Federal and State Listed Species of Texas:
Texas ayenia grows in south Texas in Cameron, Hidalgo, and Willacy counties, as well as in northern Mexico in Coahuila, Durango, and Tamaulipas.
Texas ayenia is a 1.5 m tall, thornless shrub with heart-shaped leaves that have saw-toothed edges. Older stems of Texas ayenia have rust-colored spots, which are variable in shape (round to linear). Arising from the stem at the same point as the 3.5-12.5 cm long by 2-7.5 cm wide leaves, the small, yellowish-green flowers hang in clusters of three (rarely four). Petals are U-shaped with the base of the U attached to the flower. The small round fruits are prickly and have five lobes, which break apart into five sections when the fruit dries.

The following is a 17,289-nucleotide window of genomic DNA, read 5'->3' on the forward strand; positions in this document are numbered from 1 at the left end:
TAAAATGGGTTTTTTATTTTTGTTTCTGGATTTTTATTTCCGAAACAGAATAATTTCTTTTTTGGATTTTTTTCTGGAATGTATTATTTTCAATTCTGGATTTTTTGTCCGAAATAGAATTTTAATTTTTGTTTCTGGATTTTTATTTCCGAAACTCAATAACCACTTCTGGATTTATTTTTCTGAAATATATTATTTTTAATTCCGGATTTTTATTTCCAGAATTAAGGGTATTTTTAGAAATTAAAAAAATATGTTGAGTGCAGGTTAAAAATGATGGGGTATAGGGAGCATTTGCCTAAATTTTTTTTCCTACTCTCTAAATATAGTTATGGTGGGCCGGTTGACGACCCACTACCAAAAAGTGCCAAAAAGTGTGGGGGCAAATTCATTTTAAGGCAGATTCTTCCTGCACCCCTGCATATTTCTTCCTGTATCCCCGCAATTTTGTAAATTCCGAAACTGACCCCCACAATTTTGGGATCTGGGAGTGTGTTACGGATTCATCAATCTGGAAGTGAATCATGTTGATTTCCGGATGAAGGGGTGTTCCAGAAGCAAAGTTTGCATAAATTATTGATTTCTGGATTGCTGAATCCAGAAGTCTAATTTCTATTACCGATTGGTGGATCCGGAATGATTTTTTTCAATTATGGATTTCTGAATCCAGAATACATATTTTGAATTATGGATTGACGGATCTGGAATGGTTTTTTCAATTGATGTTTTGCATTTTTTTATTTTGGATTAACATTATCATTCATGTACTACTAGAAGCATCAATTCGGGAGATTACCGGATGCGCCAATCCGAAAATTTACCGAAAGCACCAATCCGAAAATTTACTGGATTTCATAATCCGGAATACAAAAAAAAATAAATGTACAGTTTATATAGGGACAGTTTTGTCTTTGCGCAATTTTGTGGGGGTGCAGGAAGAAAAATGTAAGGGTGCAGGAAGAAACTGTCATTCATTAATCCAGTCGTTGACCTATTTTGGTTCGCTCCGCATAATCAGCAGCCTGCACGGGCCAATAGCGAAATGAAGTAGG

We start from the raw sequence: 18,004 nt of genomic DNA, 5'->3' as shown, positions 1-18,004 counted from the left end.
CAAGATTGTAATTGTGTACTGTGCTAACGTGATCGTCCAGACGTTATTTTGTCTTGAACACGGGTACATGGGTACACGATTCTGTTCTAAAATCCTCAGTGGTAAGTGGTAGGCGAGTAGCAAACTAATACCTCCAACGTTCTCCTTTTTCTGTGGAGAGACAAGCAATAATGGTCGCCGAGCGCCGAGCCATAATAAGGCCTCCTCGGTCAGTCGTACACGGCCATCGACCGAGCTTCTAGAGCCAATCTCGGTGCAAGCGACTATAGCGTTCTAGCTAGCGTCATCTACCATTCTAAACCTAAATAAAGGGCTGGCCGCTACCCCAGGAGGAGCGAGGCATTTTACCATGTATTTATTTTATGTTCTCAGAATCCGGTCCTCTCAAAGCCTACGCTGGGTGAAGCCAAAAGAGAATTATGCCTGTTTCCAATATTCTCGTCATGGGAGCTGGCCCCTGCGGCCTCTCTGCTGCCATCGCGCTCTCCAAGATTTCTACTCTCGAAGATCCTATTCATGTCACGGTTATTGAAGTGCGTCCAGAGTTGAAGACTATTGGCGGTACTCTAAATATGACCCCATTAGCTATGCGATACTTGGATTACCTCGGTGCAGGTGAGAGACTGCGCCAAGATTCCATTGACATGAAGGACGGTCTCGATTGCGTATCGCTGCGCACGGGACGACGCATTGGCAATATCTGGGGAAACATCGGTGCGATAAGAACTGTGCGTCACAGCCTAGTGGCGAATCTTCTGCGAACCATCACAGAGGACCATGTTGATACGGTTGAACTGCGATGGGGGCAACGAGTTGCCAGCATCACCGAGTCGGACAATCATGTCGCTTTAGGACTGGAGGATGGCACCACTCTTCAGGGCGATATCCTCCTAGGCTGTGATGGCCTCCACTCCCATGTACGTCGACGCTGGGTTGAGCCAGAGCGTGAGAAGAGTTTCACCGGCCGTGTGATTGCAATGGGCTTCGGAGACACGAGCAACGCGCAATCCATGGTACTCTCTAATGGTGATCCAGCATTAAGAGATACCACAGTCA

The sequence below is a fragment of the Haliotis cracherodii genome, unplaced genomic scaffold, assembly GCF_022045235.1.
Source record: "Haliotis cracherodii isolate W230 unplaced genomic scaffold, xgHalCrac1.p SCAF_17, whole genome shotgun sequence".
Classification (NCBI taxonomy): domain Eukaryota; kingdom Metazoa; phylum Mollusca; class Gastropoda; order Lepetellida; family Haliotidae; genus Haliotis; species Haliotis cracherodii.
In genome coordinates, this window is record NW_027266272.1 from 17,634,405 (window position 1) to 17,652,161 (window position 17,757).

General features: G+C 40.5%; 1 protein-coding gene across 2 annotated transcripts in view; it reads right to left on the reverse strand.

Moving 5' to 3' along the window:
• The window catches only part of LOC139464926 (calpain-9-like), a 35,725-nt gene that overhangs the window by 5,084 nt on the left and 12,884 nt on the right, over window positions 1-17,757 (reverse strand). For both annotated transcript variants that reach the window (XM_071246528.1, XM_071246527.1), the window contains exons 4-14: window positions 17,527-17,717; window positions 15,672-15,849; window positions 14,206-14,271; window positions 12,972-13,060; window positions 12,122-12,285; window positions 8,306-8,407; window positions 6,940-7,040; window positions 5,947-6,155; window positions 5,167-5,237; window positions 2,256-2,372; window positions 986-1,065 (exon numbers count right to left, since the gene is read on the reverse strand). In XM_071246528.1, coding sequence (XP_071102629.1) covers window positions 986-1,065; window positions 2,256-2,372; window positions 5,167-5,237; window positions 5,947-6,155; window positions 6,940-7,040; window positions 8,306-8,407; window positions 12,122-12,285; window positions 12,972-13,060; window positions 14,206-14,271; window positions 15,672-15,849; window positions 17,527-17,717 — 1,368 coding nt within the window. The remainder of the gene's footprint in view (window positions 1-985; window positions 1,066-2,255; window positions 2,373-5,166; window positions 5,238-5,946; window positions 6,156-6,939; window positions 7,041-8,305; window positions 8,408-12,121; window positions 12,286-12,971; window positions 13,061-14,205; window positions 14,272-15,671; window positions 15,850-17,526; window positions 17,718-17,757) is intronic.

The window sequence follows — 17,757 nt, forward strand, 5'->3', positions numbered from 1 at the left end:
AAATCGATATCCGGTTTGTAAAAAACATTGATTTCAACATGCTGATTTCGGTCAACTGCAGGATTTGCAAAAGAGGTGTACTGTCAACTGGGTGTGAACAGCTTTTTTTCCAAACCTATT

Hairy ayenia (Ayenia pilosa) is much smaller (10-20 cm tall), has reddish, triangular petals, and two different leaf shapes (lower leaves are more round and upper leaves are more egg-shaped). Texas ayenia can be distinguished from other similar-appearing mallows by its prickly, 5-sectioned fruit, and the reddish-brown spots on its older stems. If flowers are present, these species can easily be differentiated from one another.
This plant can be found on well-drained soils in subtropical thorny woodlands and tall shrublands of the Rio Grande delta.
Life Cycle Events
Flowering can occur throughout the year with adequate rainfall.
As a woody perennial, Texas ayenia can be recognized year-round, although identification may be easier when flowers and or fruits are present.